As our population ages and our medical care improves, we have increasing numbers of frail patients. The frail require gentler, longer, and frequently more expensive care. A new study looks at these outcomes.
While we often have good information on what makes a population healthy, it's difficult to translate those recommendations to the patient sitting before us. A new study suggests we look at the diversity of outcomes -- or the heterogenicity -- differently.
Flawed, idealized metrics like life expectancy are often used to report success of a nation or its health delivery apparatus. A new study suggests the lion's share of curbing premature death may not reside there.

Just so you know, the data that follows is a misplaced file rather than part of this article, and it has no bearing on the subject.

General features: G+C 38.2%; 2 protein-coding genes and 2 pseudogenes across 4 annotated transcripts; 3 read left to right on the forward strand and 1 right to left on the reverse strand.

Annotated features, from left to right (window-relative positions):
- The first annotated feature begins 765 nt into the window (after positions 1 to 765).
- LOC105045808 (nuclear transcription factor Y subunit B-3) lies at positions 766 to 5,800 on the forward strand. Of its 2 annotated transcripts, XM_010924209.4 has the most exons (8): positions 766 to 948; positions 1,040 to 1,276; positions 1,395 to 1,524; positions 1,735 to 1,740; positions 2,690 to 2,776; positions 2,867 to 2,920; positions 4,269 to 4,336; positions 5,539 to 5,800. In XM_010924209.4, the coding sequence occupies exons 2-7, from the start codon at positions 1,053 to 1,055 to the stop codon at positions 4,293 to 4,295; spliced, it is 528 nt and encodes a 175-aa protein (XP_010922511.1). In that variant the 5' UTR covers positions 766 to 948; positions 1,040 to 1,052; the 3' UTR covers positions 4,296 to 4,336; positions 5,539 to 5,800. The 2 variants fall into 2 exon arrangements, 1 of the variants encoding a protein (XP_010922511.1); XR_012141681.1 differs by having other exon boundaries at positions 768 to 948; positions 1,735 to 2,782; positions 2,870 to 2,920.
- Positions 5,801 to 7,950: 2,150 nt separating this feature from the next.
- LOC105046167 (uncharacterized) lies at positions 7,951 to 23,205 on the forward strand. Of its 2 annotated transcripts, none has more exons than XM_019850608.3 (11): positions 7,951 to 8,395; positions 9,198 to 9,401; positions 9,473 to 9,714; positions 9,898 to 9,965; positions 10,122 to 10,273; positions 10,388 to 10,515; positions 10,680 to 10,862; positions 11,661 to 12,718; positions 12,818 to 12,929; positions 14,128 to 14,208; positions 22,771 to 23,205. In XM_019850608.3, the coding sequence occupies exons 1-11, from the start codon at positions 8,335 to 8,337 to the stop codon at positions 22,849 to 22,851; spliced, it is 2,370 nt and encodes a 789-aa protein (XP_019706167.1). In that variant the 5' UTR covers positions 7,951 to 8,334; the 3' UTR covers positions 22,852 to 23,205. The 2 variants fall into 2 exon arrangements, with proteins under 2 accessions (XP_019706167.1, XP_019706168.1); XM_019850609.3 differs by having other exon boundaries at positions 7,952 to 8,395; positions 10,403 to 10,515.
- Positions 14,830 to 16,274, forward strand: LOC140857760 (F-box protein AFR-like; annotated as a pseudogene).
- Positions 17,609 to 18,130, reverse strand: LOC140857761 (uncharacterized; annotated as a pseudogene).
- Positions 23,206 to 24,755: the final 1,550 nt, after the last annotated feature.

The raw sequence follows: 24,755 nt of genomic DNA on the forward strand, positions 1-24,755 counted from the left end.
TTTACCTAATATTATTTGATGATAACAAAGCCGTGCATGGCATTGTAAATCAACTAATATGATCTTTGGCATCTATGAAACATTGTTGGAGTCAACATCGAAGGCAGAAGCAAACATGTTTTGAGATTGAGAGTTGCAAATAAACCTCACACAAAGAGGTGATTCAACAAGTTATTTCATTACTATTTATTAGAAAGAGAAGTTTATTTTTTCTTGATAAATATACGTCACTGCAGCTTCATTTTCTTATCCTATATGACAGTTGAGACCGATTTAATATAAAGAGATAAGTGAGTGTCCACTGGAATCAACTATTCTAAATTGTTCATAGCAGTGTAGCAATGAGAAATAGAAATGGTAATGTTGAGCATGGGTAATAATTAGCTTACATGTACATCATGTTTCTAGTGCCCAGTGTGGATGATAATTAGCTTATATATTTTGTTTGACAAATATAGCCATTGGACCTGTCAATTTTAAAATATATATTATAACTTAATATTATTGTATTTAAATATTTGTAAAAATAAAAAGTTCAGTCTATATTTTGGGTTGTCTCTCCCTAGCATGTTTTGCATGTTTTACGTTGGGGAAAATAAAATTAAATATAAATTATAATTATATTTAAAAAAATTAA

A new study published in JAMA details the U.S. county-level trends in mortality rates for major causes of death. While a bit flawed, it's a step in the right direction as regional health disparity is often way more vital to informing policy than national tendencies.
We're excited to report that a new study in Health Affairs provides us with another metric that we have previously known and repeatedly been shown in the literature (and in medical practice): Life expectancy and well-being are positively linked.